Finding correct saddle height

I am trying to perfect my saddle height on my Giant TCR road bike and while I think I have it in the correct ballpark, after watching several YouTube videos I am slightly confused about the correct methodology for an exact fit. I just want to clarify some assumptions used in the straight leg / heel method.

Starting with measuring my in-seam, I use the hardback book and marking on a wall with a pencil then measuring from the floor to the mark method. I do this in bare feet, but should I be in my padded cycling shorts doing this, just underwear or wearing nothing? As the result is usually at least 5mm different.

Now once I have got within the ballpark using the Le Mond method, I then use the straight leg with the crank lined up with the seat tube method to fine tune it to the nearest couple of mm. Should I be doing this with my cycling shorts and cycle shoes on? Just for info I have Dura-Ace R9100 pedals and S-Works 7 shoes and I am wearing all my kit when doing this. Am I aiming for a complete lock-out of the leg in this position without any lowering of the hip and should the heel of my shoe just be scraping the top of the pedal? I note that there is a small rubber block on the heel of the shoe - does this method account for this? Lastly, does contact need to be made with the pedal with your foot exactly horizontal with no fore-aft tilt?

Thank you very much for your help.

Comments

  • webboo
    webboo Posts: 6,087
    Heels on pedals, pedal backwards without hips rocking is a good a baseline to start with. Then adjust in small increments either up or down depending on how it feels.
  • ibr17xvii
    ibr17xvii Posts: 1,065
    https://youtube.com/watch?v=2rA2mSZ3LTE

    This has some good pointers in it.
  • imposter2.0
    imposter2.0 Posts: 12,028
    There isn't any method on the planet which will establish your 'precise' saddle height. The best you can hope for is an approximation, which you can then adjust and fine-tune while you are riding...
  • fenix
    fenix Posts: 5,437
    Don't sweat it too much. Ankle angle and where you're sitting on the seat will all change things.

  • DeVlaeminck
    DeVlaeminck Posts: 8,887
    Yep, as above the fine details are largely personal preference - but definitely do it with cycling shoes on - even shorts will make a few mm difference but shoes a significant one.
    [Castle Donington Ladies FC - going up in '22]
  • hdow
    hdow Posts: 184
    Have tried the inseam ratios method and found they were worse than useless in my case.

    Have a look at
    https://www.stevehoggbikefitting.com/bikefit/2011/02/seat-height-how-hard-can-it-be/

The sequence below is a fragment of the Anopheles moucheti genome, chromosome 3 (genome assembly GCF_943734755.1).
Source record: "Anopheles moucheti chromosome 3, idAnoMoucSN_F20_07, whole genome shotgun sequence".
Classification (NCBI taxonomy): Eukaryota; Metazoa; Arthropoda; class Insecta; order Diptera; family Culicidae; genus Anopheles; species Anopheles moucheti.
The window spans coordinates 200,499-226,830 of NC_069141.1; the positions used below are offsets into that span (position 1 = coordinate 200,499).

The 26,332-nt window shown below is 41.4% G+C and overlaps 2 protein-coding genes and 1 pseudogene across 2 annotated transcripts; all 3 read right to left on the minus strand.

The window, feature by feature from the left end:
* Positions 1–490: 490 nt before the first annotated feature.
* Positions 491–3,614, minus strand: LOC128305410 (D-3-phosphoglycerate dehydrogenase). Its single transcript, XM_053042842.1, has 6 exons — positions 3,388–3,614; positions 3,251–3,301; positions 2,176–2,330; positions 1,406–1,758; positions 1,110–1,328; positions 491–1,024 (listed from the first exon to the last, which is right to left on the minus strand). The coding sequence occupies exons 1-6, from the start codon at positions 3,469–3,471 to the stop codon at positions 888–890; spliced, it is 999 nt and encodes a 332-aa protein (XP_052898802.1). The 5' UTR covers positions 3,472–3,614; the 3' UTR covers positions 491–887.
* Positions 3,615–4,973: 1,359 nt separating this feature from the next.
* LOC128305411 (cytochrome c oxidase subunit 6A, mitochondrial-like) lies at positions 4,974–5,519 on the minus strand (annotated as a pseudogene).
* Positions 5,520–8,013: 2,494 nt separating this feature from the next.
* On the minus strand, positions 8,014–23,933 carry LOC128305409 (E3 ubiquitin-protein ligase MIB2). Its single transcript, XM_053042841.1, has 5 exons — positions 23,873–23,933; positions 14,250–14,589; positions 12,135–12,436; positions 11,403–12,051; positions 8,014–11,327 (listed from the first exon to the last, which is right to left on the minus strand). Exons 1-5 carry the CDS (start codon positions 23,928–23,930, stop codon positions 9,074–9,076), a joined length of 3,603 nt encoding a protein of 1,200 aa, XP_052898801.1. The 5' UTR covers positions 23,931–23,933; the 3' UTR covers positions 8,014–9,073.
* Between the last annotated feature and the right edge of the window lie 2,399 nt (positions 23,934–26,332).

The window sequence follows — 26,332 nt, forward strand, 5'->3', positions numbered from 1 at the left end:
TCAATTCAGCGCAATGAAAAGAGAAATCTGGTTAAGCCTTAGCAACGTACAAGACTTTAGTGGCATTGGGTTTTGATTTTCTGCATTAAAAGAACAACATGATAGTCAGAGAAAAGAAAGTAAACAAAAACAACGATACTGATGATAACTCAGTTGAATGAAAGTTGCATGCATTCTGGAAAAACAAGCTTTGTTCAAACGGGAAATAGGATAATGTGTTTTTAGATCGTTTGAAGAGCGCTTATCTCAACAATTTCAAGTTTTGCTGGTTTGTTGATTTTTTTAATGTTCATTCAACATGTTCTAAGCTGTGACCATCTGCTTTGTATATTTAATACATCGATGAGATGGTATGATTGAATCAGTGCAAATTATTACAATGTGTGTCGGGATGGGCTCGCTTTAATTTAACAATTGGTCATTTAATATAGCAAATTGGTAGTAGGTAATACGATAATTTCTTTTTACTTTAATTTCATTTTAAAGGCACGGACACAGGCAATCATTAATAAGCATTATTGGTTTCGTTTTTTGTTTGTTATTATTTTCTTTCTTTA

A bit involved but it works well for those I know who have tried
  • Depend on if your toe down heel downwhen pedaling, you could be higher or lower
  • sungod
    sungod Posts: 16,868
    hdow said:

    Have tried the inseam ratios method and found they were worse than useless in my case.

    Have a look at
    https://www.stevehoggbikefitting.com/bikefit/2011/02/seat-height-how-hard-can-it-be/

    ^^^this

    also the follow-on article https://www.stevehoggbikefitting.com/bikefit/2011/05/seat-set-back-for-road-bikes/
    my bike - faster than god's and twice as shiny
  • First.Aspect
    First.Aspect Posts: 15,984

    There isn't any method on the planet which will establish your 'precise' saddle height. The best you can hope for is an approximation, which you can then adjust and fine-tune while you are riding...

    My god, we agree.

    Your "perfect" saddle height will start to manifest when you are knackered.

    For example, if too high, when you are knackered your heels will drop and your back will rock and you'll get lower back pain. Or you will over extend your knees and get pain behind them.

    If too low you'll start to get discomfort on the top of your knees, or be fighting the urge to push further back on the saddle and get chafed to duggery.

    Etcetera.

    Ride with a set of Allan keys for a while and ditch the spreadsheet.
  • N0bodyOfTheGoat
    N0bodyOfTheGoat Posts: 5,974
    edited August 2020
    Apparently 25-35 degree bend between hip socket, just below patella and ankle when pedal is at bottom dead centre works for many.

    Spinning the pedals backwards for a few seconds should help put your ankle in its normal position.

    I started having knee trouble last summer after switching to 3-bolt clipless pedals, ~30 degrees works for me, less bend will give me discomfort the next day or so.
    ================
    2020 Voodoo Marasa
    2017 Cube Attain GTC Pro Disc 2016
    2016 Voodoo Wazoo